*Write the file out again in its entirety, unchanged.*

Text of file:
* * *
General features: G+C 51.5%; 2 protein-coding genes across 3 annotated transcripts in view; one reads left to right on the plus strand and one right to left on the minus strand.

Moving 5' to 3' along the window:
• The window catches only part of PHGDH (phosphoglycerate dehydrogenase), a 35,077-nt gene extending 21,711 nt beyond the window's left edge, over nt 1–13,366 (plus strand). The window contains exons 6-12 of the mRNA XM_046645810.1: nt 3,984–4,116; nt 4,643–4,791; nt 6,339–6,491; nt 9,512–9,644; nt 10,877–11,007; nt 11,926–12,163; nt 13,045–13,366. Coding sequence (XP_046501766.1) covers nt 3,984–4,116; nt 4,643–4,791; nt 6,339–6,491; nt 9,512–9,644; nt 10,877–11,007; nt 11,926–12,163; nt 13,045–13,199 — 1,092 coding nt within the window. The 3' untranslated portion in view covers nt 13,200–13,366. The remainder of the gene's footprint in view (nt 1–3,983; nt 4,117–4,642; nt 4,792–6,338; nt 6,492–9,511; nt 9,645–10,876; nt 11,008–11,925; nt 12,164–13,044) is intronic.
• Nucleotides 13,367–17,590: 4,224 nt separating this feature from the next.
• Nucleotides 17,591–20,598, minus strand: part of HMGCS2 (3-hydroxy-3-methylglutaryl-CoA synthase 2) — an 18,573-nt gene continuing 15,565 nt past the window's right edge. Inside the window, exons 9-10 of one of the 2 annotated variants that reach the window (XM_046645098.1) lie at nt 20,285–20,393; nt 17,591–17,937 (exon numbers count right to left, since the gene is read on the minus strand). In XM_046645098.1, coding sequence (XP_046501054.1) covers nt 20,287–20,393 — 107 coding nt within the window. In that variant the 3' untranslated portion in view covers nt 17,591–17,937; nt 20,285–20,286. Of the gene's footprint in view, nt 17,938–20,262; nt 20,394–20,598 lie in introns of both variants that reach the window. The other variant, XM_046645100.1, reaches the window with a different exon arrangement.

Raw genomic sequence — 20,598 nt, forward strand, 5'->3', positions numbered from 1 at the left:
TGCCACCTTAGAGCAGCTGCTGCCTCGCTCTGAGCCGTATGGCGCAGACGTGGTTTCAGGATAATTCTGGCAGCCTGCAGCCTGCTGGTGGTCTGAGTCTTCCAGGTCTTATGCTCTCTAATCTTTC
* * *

General features: G+C 51.5%; 2 protein-coding genes across 3 annotated transcripts in view; one reads left to right on the plus strand and one right to left on the minus strand.

Moving 5' to 3' along the window:
• The window catches only part of PHGDH (phosphoglycerate dehydrogenase), a 35,077-nt gene extending 21,711 nt beyond the window's left edge, over nt 1–13,366 (plus strand). The window contains exons 6-12 of the mRNA XM_046645810.1: nt 3,984–4,116; nt 4,643–4,791; nt 6,339–6,491; nt 9,512–9,644; nt 10,877–11,007; nt 11,926–12,163; nt 13,045–13,366. Coding sequence (XP_046501766.1) covers nt 3,984–4,116; nt 4,643–4,791; nt 6,339–6,491; nt 9,512–9,644; nt 10,877–11,007; nt 11,926–12,163; nt 13,045–13,199 — 1,092 coding nt within the window. The 3' untranslated portion in view covers nt 13,200–13,366. The remainder of the gene's footprint in view (nt 1–3,983; nt 4,117–4,642; nt 4,792–6,338; nt 6,492–9,511; nt 9,645–10,876; nt 11,008–11,925; nt 12,164–13,044) is intronic.
• Nucleotides 13,367–17,590: 4,224 nt separating this feature from the next.
• Nucleotides 17,591–20,598, minus strand: part of HMGCS2 (3-hydroxy-3-methylglutaryl-CoA synthase 2) — an 18,573-nt gene continuing 15,565 nt past the window's right edge. Inside the window, exons 9-10 of one of the 2 annotated variants that reach the window (XM_046645098.1) lie at nt 20,285–20,393; nt 17,591–17,937 (exon numbers count right to left, since the gene is read on the minus strand). In XM_046645098.1, coding sequence (XP_046501054.1) covers nt 20,287–20,393 — 107 coding nt within the window. In that variant the 3' untranslated portion in view covers nt 17,591–17,937; nt 20,285–20,286. Of the gene's footprint in view, nt 17,938–20,262; nt 20,394–20,598 lie in introns of both variants that reach the window. The other variant, XM_046645100.1, reaches the window with a different exon arrangement.

Raw genomic sequence — 20,598 nt, forward strand, 5'->3', positions numbered from 1 at the left:
TGCCACCTTAGAGCAGCTGCTGCCTCGCTCTGAGCCGTATGGCGCAGACGTGGTTTCAGGATAATTCTGGCAGCCTGCAGCCTGCTGGTGGTCTGAGTCTTCCAGGTCTTATGCTCTCTAATCTTTC